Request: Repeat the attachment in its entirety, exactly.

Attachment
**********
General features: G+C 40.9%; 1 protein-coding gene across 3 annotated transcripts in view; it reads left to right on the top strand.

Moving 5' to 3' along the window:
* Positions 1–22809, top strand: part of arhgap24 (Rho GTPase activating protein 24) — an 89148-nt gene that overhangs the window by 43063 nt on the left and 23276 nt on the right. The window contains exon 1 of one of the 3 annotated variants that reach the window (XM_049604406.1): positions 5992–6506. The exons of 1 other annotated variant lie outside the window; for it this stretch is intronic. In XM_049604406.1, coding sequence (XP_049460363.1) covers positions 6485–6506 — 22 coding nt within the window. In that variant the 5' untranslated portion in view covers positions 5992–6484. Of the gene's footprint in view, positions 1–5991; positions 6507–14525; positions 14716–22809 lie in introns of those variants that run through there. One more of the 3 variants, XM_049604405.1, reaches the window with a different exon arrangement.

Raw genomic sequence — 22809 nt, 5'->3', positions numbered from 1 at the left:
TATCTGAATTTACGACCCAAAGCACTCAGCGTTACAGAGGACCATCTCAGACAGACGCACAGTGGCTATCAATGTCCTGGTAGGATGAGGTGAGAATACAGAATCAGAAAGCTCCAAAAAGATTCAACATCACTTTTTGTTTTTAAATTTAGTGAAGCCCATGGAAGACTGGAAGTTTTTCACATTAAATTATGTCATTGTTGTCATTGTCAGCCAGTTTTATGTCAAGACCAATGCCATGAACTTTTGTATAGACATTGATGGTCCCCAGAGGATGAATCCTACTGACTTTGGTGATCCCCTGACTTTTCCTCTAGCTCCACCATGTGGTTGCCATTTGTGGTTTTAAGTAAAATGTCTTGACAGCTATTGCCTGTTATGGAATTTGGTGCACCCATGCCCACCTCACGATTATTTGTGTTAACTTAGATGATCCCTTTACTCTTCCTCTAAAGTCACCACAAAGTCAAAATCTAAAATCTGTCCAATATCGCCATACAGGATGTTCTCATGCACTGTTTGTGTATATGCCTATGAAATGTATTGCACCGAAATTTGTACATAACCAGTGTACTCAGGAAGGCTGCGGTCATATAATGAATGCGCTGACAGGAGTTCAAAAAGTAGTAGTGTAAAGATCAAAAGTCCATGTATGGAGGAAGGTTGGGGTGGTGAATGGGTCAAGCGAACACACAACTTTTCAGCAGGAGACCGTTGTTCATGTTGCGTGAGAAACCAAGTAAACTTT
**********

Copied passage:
General features: G+C 40.9%; 1 protein-coding gene across 3 annotated transcripts in view; it reads left to right on the top strand.

Moving 5' to 3' along the window:
* Positions 1–22809, top strand: part of arhgap24 (Rho GTPase activating protein 24) — an 89148-nt gene that overhangs the window by 43063 nt on the left and 23276 nt on the right. The window contains exon 1 of one of the 3 annotated variants that reach the window (XM_049604406.1): positions 5992–6506. The exons of 1 other annotated variant lie outside the window; for it this stretch is intronic. In XM_049604406.1, coding sequence (XP_049460363.1) covers positions 6485–6506 — 22 coding nt within the window. In that variant the 5' untranslated portion in view covers positions 5992–6484. Of the gene's footprint in view, positions 1–5991; positions 6507–14525; positions 14716–22809 lie in introns of those variants that run through there. One more of the 3 variants, XM_049604405.1, reaches the window with a different exon arrangement.

Raw genomic sequence — 22809 nt, 5'->3', positions numbered from 1 at the left:
TATCTGAATTTACGACCCAAAGCACTCAGCGTTACAGAGGACCATCTCAGACAGACGCACAGTGGCTATCAATGTCCTGGTAGGATGAGGTGAGAATACAGAATCAGAAAGCTCCAAAAAGATTCAACATCACTTTTTGTTTTTAAATTTAGTGAAGCCCATGGAAGACTGGAAGTTTTTCACATTAAATTATGTCATTGTTGTCATTGTCAGCCAGTTTTATGTCAAGACCAATGCCATGAACTTTTGTATAGACATTGATGGTCCCCAGAGGATGAATCCTACTGACTTTGGTGATCCCCTGACTTTTCCTCTAGCTCCACCATGTGGTTGCCATTTGTGGTTTTAAGTAAAATGTCTTGACAGCTATTGCCTGTTATGGAATTTGGTGCACCCATGCCCACCTCACGATTATTTGTGTTAACTTAGATGATCCCTTTACTCTTCCTCTAAAGTCACCACAAAGTCAAAATCTAAAATCTGTCCAATATCGCCATACAGGATGTTCTCATGCACTGTTTGTGTATATGCCTATGAAATGTATTGCACCGAAATTTGTACATAACCAGTGTACTCAGGAAGGCTGCGGTCATATAATGAATGCGCTGACAGGAGTTCAAAAAGTAGTAGTGTAAAGATCAAAAGTCCATGTATGGAGGAAGGTTGGGGTGGTGAATGGGTCAAGCGAACACACAACTTTTCAGCAGGAGACCGTTGTTCATGTTGCGTGAGAAACCAAGTAAACTTT